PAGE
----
Gritty London drama 'Rocks' fancied for Bafta win

·3-min read
British film director Sarah Gavron

"Rocks" -- an ode to multicultural London seen through the eyes of a joyful band of teenaged girls battling adversity through sisterhood -- is an unexpected favourite at Sunday's Baftas.

It follows the complicated life of Olushola, a British-Nigerian teenager nicknamed "Rocks", played by 19-year-old Bukky Bakray, who grows up in the working class borough of Hackney.

When her mother unexpectedly disappears, Rocks is left with her younger brother, Emmanuel, and only a few pounds (euros, dollars) to survive.

The outspoken young girl does everything she can to avoid social services, with the help of her close friends.

Director Sarah Gavron made a name for herself with "Suffragettes" in 2015, tackling the story of the women who fought for the right to vote.

"Rocks", which was released in 2019, equally features strong women but they are played almost entirely by total novices.

The production team scoured local schools and drama clubs in east London to find the 13 to 15 year olds to play the girls.

The result is a film that is fresh and cheerful, yet bittersweet.

"It is film about the resilience, joy, and spirit of girlhood -- those were the key ideas we wanted to explore," Gavron, 50, told AFP.

- Diversity -

"Rocks" has secured seven Bafta nominations, including some in the prestigious categories of best film, best actress and best director.

Bafta's 2020 selection was criticised for the absence of black performers, but Gavron's film and its diverse cast shake things up this year.

"It is considered an unusual film in that it centres on girls of colour -- it seems amazing that in 2021, that is still unusual," said Gavron.

She called this year's nominations a "breakthrough", expressing shock it has taken so long to recognise female, black or minority ethnic talent.

"The talent has always been out there, but it has not been recognised," she said, paying tribute to those who have paved the way.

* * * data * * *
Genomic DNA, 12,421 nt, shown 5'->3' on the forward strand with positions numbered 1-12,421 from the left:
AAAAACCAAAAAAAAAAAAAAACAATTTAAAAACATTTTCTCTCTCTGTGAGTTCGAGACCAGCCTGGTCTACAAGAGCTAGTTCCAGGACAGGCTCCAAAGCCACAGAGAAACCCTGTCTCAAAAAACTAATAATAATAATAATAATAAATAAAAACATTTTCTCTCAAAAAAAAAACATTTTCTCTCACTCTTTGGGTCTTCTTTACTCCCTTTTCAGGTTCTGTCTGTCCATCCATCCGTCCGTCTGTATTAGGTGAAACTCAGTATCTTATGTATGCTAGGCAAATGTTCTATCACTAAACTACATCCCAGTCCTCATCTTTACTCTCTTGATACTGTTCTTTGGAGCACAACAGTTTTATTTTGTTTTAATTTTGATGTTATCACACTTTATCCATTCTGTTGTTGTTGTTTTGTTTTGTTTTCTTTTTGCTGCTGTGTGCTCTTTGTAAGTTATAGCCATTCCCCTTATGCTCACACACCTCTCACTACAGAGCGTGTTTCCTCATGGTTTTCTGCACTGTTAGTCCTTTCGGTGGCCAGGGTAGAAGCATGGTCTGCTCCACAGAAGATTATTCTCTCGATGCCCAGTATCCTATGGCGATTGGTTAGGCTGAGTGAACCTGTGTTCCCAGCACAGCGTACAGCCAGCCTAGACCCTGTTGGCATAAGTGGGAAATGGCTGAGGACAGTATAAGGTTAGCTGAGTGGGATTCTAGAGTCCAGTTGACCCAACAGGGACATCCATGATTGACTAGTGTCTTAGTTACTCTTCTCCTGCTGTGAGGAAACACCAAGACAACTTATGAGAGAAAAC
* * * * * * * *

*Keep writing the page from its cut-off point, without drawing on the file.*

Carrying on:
"We very much hope that now a generation of storytellers comes up, who can tell stories from diverse communities that reflect the world we live in.

"It would be a richer industry and have a broader audience if the stories can have this range."

- 'Love letter' -

Co-writer Theresa Ikoko described the story of "Rocks" as "a love letter to my sister black and brown girls", and the script reflects the young actresses' real-life experiences.

One "describes herself as a Polish gypsy and wanted to honour her community not often represented on screen", she said.

Another wanted to talk about what it means to wear the veil when you are British.

Ikoko insisted no one was obliged to do so. Instead, it reflected "the truth of what London is -- and my London is not white at all".

Fellow-scriptwriter Claire Wilson said she is proud of the end result -- a representation of the true face of the British capital rather than a sanitised version.

"We are just showing a real version of London. Everyone can recognise the streets and you know, it's not this kind of 'Notting Hill' version of London," she added.

Gavron's 2007 film "Brick Lane" (2007), based on the novel by Monica Ali, centres around the east London area with a large Bangladeshi community.

"Rocks" takes place slightly further north in a working-class area known for cultural diversity but also poverty.

State schools, daily life and community spirit are all captured authentically.

Ikoko called her old neighbourhood "beautiful and romantic" in the film, where much of the action takes place in tall apartment blocks.

"I'm really proud of the way Hackney looks on screen," she said.

"Most of the times we show Hackney or the housing estates, the colour palette tends to be quite cold.

"But, having grown up in Hackney, having grown up in these communities, when I think about it now is in orange,... warm deep oranges... 'Rocks' looks like what Hackney feels like to me."